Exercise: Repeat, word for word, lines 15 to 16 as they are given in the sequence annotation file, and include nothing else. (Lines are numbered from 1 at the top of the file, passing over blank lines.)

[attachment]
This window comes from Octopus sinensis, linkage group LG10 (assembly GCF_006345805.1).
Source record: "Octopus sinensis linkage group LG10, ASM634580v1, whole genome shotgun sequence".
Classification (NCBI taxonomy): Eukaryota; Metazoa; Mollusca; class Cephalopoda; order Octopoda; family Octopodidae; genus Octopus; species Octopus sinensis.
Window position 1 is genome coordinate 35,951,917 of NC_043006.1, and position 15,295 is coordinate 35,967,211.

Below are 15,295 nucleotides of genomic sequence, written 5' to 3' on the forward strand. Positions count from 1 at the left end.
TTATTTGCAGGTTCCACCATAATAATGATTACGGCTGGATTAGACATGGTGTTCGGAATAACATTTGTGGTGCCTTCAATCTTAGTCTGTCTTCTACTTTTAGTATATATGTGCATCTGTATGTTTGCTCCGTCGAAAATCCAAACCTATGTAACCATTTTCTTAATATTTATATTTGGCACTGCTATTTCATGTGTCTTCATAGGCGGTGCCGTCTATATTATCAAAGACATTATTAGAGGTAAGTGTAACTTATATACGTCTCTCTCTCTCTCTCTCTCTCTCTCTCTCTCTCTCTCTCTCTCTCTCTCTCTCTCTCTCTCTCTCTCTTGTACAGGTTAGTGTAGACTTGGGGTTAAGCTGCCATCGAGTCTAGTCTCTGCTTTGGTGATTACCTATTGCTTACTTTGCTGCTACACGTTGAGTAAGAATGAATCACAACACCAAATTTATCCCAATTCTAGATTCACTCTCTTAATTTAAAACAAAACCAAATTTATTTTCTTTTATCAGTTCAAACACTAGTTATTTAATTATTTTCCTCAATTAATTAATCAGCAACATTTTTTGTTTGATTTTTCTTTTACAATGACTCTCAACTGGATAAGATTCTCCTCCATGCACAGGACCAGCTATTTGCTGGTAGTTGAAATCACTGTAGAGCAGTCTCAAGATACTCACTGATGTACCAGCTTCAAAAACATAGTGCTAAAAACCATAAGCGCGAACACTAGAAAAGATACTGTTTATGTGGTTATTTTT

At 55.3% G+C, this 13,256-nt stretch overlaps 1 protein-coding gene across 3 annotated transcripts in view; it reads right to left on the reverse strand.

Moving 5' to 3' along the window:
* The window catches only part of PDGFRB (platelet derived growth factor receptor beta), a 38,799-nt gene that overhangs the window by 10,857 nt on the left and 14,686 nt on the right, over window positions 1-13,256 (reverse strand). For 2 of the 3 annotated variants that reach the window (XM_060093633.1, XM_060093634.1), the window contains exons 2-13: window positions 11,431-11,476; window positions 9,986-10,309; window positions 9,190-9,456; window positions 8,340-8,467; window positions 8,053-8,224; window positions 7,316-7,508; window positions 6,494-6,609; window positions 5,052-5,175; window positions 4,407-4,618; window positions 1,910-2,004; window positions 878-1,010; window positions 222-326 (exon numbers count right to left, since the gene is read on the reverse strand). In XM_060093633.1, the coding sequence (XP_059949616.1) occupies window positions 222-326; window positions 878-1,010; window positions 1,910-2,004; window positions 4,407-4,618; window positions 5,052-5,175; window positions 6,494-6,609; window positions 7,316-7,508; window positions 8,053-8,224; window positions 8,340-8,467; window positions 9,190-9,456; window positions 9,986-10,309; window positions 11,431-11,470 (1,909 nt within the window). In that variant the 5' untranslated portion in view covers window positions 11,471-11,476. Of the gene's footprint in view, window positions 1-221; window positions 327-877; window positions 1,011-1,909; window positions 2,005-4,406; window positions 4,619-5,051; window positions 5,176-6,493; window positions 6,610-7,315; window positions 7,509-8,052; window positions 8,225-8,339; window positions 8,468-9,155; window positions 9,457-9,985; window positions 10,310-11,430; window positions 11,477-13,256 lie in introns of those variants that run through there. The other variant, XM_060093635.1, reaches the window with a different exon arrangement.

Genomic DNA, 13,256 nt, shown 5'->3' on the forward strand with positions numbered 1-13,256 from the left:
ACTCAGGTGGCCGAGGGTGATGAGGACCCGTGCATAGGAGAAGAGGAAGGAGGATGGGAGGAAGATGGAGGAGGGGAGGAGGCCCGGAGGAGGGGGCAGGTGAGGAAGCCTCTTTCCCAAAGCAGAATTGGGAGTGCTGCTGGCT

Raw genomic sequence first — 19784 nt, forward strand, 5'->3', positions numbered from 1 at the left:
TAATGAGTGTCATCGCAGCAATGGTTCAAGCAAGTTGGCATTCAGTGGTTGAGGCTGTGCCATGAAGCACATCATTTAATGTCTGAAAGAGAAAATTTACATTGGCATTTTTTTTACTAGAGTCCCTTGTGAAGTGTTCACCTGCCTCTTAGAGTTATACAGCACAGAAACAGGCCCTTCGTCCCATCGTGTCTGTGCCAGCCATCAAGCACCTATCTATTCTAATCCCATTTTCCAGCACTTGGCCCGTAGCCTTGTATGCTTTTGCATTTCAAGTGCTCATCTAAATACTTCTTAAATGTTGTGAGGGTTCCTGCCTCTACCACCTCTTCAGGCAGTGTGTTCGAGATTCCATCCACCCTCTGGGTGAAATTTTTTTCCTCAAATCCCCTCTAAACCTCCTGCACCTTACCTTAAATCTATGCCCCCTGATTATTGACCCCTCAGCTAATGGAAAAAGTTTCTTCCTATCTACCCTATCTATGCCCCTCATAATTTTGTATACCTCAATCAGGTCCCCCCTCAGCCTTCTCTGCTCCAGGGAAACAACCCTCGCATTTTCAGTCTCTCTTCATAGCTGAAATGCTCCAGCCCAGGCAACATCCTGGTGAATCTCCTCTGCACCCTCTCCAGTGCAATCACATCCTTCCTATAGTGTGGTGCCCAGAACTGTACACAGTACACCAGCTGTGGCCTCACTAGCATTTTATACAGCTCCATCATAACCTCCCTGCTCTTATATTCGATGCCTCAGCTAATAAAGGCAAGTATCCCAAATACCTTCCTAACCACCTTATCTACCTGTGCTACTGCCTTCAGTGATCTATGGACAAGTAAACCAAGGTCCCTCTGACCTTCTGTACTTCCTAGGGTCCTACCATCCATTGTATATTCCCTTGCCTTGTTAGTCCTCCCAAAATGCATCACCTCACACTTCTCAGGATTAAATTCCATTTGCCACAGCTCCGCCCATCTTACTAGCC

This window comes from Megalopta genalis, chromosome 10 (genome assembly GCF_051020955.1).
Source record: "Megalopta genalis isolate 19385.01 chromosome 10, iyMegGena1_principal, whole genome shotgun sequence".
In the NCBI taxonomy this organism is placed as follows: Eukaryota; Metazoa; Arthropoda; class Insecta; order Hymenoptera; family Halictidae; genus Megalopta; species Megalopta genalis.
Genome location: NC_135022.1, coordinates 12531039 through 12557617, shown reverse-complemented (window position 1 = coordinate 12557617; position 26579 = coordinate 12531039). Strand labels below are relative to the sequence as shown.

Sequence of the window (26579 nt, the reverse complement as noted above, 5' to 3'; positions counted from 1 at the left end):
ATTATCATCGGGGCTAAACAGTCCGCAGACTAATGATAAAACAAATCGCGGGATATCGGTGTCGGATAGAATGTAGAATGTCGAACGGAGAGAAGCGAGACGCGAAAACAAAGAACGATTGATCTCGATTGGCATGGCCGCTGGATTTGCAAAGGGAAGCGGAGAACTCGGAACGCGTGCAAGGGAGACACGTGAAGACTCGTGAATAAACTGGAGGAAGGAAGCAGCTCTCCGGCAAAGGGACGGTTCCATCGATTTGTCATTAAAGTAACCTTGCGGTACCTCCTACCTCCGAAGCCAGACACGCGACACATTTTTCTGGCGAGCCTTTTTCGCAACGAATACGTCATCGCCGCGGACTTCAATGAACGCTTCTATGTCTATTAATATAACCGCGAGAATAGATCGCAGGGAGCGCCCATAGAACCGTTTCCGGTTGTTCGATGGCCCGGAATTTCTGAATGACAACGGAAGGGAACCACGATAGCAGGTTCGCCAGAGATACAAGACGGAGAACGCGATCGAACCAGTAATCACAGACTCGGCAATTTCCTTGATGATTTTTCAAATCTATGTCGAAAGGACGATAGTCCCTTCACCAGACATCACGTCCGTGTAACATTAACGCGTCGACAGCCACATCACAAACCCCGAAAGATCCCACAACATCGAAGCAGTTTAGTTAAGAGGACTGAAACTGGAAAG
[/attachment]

Source record: "Megalopta genalis isolate 19385.01 chromosome 10, iyMegGena1_principal, whole genome shotgun sequence".
In the NCBI taxonomy this organism is placed as follows: Eukaryota; Metazoa; Arthropoda; class Insecta; order Hymenoptera; family Halictidae; genus Megalopta; species Megalopta genalis.